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Bevacizumab in the treatment of five patients with breast cancer and brain metastases: Japan Breast Cancer Research Network-07 trial

Authors Yamamoto D, iwase S, Tsubota, Sueoka, Chizuko yamamoto, Kitamura, Odagiri, Nagumo

Received 30 July 2012

Accepted for publication 26 August 2012

Published 17 September 2012 Volume 2012:5 Pages 185—189

DOI https://doi.org/10.2147/OTT.S36515

Checked for plagiarism Yes

Review by Single-blind

Peer reviewer comments 3


Daigo Yamamoto,1,3 Satoru Iwase,2 Yu Tsubota,1 Noriko Sueoka,1 Chizuko Yamamoto,3 Kaoru Kitamura,4 Hiroki Odagiri,5 Yoshinori Nagumo6

1Department of Surgery, Kansai Medical University, Hirakata, Osaka, 2Department of Palliative Medicine, University of Tokyo Hospital, Tokyo, 3Department of Internal Medicine, Seiko Hospital, Neyagawa, Osaka, 4Breast Unit, Nagumo Clinic, Fukuoka, 5Department of Surgery, Hirosaki National Hospital, Hirosaki, 6Breast Unit, Nagumo Clinic, Tokyo, Japan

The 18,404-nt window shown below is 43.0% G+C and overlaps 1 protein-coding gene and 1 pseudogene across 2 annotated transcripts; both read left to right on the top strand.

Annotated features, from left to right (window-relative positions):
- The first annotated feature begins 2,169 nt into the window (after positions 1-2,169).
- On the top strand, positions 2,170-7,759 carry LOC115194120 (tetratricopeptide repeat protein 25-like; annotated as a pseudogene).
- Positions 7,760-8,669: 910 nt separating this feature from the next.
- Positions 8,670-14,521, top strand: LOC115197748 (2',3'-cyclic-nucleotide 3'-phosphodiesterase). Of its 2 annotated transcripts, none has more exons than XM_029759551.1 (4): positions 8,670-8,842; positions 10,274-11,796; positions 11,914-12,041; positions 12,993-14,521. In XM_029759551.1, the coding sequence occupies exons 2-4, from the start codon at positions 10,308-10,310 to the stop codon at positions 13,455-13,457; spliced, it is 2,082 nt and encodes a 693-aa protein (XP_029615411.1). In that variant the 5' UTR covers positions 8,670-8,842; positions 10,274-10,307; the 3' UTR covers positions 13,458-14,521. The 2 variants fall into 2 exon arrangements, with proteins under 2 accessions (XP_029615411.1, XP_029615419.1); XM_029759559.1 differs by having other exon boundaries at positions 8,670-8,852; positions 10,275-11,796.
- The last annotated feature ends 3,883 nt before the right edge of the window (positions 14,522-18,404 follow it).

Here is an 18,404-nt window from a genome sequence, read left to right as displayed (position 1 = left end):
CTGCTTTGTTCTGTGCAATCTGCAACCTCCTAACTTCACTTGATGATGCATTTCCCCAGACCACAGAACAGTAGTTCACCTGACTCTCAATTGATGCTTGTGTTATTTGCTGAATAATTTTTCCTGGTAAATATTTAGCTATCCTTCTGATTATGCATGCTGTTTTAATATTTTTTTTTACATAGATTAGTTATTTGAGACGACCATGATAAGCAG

Background: Brain metastases from breast cancer occur in 20%–40% of patients, and the frequency has increased over time. New radiosensitizers and cytotoxic or cytostatic agents, and innovative techniques of drug delivery are still under investigation.
Methods: Five patients with brain metastases who did not respond to whole-brain radiotherapy and then received bevacizumab combined with paclitaxel were identified using our database of records between 2011 and 2012. The clinicopathological data and outcomes for these patients were then reviewed.
Results: The median time to disease progression was 86 days. Of five patients, two (40%) achieved a partial response, two had stable disease, and one had progressive disease. In addition, one patient with brain metastases had ptosis and diplopia due to metastases of the right extraocular muscles. However, not only the brain metastases, but also the ptosis and diplopia began to disappear after 1 month of treatment. The most common treatment-related adverse events (all grades) were hypertension (60%), neuropathy (40%), and proteinuria (20%). No grade 3 toxicity was seen. No intracranial hemorrhage was observed.
Conclusion: We present five patients with breast cancer and brain metastases, with benefits from systemic chemotherapy when combined with bevacizumab.

Keywords: brain, bevacizumab, metastatic breast cancer

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